LSU investigates high-risk areas as Louisiana traffic death toll rises news

After one of the deadliest years on Louisiana’s roads, an LSU research team uses artificial intelligence to study driver behavior that leads to accidents.

The LSU Center for Analytics and Research in Transportation Safety, or CARTS, has received a $950,000 grant from the Federal Motor Carrier Safety Administration to develop an AI engine.

Based on the AI ​​engine, researchers from LSU computer scientist and LSU environmental science professor Supratik Mukhopadhyay will analyze videos to identify high-risk traffic situations near commercial vehicles.

LSU researchers are working on improving traffic with an artificial intelligence engine

A screenshot of the artificial intelligence engine trained by LSU computer scientist Supratik Mukhopadhyay, which analyzes video from video cameras to identify high-risk traffic situations near commercial vehicles.

Helmut Schneider, executive director of CARTS and senior principal investigator on the project, said the information generated will include data recorded by cameras as commercial vehicles drive past.

“This will help us gain insight into how accidents involving commercial vehicles happen and the connection between cars and trucks so that we can learn how to prevent these accidents,” he said.

Schneider said the project researchers identified the high number of traffic and pedestrian fatalities across Louisiana over the past year as an area of ​​concern that the AI ​​could hopefully address.

According to the Louisiana Highway Safety Commission, 972 people died on Louisiana roads in traffic fatalities in 2021, a 17 percent increase from the statewide 828 in 2020. State data shows that 2007 saw a record 993 traffic deaths.

There were also all-time highs in pedestrian fatalities statewide and in the community of East Baton Rouge.

“I know people who have survived car accidents, particularly those involving large commercial vehicles, and I know they can be devastating,” Mukhopadhyay said in a statement.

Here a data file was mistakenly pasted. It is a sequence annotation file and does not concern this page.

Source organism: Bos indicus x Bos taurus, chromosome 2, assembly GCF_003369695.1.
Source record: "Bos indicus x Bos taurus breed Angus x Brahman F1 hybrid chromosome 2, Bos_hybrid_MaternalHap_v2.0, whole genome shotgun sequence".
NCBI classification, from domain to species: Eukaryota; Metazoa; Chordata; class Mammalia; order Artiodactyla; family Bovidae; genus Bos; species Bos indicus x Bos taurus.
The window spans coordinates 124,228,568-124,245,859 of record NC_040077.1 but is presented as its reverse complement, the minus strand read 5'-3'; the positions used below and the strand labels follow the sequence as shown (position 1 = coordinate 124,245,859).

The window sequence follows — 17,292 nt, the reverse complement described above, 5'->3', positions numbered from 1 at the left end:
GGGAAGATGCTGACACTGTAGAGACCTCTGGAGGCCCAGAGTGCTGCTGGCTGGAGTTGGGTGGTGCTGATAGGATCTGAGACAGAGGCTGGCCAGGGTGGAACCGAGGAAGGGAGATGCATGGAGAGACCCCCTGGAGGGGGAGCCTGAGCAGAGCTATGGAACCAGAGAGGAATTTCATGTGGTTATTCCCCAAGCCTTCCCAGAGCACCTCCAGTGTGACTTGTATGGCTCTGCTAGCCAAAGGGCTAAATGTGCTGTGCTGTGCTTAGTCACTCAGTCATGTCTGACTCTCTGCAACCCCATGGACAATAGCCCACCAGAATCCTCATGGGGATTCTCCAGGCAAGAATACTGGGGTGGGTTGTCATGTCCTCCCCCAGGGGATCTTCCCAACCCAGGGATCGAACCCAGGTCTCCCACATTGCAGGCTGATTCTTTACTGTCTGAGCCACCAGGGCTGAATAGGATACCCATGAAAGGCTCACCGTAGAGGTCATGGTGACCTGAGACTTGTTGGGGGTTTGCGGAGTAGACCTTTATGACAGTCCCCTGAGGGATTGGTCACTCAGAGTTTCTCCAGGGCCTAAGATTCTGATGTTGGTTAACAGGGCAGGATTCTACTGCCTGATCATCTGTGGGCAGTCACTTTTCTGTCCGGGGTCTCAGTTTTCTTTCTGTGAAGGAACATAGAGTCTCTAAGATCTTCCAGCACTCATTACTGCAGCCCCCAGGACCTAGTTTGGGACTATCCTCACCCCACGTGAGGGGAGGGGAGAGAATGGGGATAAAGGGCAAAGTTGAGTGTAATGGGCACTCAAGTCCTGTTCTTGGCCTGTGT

While Mukhopadhyay and the computer science department at LSU were developing the AI, Schneider said CARTS would be responsible for the analysis once the data was collected.

Envisioning future applications in training and traffic policy, Schneider said the AI ​​could have many applications beyond just analyzing commercial vehicle data and driver behavior.

“It could be used to better train commercial truck drivers to manage their interactions with cars and trucks,” he said. “There could even be changes in policy or requirements or even legislation that have to take into account everything we discover.”

This is the third competitive Federal Motor Carrier Safety Administration grant awarded to LSU CARTS researchers.

With more than $950,000 in support from the US Department of Transportation, researchers can create dashboards that provide insight into what factors contribute to commercial vehicle accidents and how distracted driving plays a role.

Schneider said he sees a lot of potential for the future of artificial intelligence and compares the project to what a Tesla is doing on the road in real time.

“It’s similar to Tesla, their cars have artificial intelligence that reads what’s happening on the road and reacts to it,” he said. “We’re doing something similar, we’re looking at what’s happening in the videos and the situations where they almost crash, which gives us a better understanding of how crashes happen.”